Free Legal Case Review

With vast experience handling mesothelioma cases, we fight on behalf of patients, demanding justice from negligent asbestos companies.

Free Legal Case Review

Retaining a Tennessee Mesothelioma Lawyer

As Mesothelioma is so rare, finding the right lawyer is critical. Look for a lawyer who has experience in winning cases involving asbestos-related cancers as they will already have extensive knowledge of where the asbestos sights are in Tennessee. Millions of dollars have been granted to those who are living with mesothelioma as a result of a former employer.

Each state is different when it comes to filing deadlines, but Tennessee is particularly strict on their timescales. While most states allow the victim to file a lawsuit within 3 years of diagnosis, Tennessee only grants 1 year.

Therefore, it’s essential that you seek a lawyer as soon as possible to ensure your case gets to court as soon as it possibly can. If you have lost a loved one due to asbestos exposure, family members can also file a wrongful death lawsuit 1 year from the date of death.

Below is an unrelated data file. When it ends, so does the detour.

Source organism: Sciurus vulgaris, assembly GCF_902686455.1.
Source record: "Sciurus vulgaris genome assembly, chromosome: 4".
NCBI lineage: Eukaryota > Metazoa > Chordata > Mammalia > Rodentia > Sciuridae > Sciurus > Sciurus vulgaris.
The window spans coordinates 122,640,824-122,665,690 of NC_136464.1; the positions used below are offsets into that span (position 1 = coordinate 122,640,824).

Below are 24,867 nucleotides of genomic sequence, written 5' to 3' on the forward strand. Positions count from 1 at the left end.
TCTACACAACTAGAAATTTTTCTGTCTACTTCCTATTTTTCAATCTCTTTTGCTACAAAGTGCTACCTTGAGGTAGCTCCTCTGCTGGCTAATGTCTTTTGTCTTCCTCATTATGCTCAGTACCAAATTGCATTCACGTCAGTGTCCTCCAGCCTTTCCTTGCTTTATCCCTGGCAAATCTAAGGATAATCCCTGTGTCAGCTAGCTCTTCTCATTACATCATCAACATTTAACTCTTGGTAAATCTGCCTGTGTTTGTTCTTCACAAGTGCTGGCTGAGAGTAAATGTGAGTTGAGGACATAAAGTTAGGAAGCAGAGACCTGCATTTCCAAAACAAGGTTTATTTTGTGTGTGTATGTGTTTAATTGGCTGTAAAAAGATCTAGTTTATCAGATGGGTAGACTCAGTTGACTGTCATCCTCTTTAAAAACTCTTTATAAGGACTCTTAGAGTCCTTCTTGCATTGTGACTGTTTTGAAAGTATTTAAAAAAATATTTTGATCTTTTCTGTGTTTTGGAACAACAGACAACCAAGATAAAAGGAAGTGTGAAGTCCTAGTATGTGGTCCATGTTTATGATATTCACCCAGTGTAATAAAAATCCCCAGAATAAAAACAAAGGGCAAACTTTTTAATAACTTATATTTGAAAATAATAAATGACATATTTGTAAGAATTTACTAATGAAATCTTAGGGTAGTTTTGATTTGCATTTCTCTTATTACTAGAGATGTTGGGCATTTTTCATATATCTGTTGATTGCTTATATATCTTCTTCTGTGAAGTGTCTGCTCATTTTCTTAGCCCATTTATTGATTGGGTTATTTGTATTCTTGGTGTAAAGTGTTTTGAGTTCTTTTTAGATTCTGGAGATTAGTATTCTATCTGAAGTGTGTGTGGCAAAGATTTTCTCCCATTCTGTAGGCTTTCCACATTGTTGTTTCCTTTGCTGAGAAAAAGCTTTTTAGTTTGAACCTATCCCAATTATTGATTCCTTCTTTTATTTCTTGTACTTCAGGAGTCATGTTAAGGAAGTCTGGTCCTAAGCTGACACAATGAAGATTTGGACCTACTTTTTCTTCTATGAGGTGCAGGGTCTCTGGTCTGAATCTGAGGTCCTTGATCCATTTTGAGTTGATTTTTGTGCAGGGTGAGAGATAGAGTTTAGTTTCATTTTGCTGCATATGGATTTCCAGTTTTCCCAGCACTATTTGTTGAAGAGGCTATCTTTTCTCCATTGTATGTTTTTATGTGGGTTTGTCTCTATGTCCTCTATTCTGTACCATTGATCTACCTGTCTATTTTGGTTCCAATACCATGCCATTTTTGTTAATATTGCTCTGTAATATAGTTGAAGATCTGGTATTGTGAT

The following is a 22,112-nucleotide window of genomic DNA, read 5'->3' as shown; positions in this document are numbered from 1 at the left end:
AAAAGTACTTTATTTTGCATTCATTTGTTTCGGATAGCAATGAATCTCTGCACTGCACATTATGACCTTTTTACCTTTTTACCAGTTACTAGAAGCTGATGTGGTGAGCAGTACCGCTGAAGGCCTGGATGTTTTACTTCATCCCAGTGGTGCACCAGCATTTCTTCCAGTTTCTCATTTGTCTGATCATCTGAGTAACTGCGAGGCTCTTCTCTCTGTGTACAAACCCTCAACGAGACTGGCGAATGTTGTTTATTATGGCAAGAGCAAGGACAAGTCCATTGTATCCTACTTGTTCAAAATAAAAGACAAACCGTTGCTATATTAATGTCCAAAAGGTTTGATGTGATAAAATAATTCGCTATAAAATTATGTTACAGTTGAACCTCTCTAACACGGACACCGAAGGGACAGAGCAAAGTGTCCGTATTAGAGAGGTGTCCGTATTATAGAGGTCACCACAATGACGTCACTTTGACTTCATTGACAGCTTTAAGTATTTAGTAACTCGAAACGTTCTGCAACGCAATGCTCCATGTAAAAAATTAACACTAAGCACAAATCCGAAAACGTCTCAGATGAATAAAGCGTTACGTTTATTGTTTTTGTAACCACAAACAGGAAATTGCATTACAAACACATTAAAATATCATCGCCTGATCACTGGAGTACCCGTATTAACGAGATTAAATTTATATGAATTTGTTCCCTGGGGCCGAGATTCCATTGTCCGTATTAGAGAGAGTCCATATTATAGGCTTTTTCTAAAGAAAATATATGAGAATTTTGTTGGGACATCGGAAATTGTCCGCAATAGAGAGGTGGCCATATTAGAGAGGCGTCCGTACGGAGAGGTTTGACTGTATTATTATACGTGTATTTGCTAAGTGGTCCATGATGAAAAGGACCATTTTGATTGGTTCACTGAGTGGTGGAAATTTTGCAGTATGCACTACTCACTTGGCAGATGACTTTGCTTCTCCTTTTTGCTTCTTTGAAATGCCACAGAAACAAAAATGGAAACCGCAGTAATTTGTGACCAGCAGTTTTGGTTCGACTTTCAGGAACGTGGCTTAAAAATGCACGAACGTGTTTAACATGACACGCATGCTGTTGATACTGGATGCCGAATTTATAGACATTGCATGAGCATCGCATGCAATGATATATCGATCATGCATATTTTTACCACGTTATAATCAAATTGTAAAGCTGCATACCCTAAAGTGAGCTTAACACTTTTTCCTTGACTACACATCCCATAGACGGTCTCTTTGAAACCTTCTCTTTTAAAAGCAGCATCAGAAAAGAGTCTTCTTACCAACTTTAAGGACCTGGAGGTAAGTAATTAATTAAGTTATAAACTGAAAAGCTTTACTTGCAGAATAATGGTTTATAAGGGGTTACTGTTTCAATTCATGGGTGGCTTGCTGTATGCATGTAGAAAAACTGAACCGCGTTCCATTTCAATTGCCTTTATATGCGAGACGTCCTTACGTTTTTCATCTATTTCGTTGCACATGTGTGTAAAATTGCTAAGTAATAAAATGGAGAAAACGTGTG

For more information on asbestos exposure compensation in Tennessee, contact our Justice Support Team today.

Mesothelioma Support Team
Stephanie KiddWritten by:


Stephanie Kidd works tirelessly as a dedicated advocate for the vulnerable and underrepresented. Stephanie worked as a copywriter for an agency whose focus was communicating safety procedures on construction work sites. With her extensive background in victim advocacy and a dedication to seeing justice done, Stephanie works hard to ensure that all online content is reliable, truthful and helpful.

View 3 Sources
  1. U.S. News, “Tennessee”. Retrieved from: https://www.usnews.com/news/best-states/tennessee. Accessed on March 15, 2018.
  2. State Laws, “Tennessee Asbestos Regulations.” Retrieved from: http://statelaws.findlaw.com/tennessee-law/tennessee-asbestos-regulations.html. Accessed on March 15, 2018.
  3. Channel 9, “Experts weigh in on asbestos issue at old Standard Coosa Thatcher Mills.” Retrieved from: http://newschannel9.com/news/local/experts-weigh-in-on-asbestos-issue-at-old-standard-coosa-thatcher-mills. Accessed on March 15, 2018.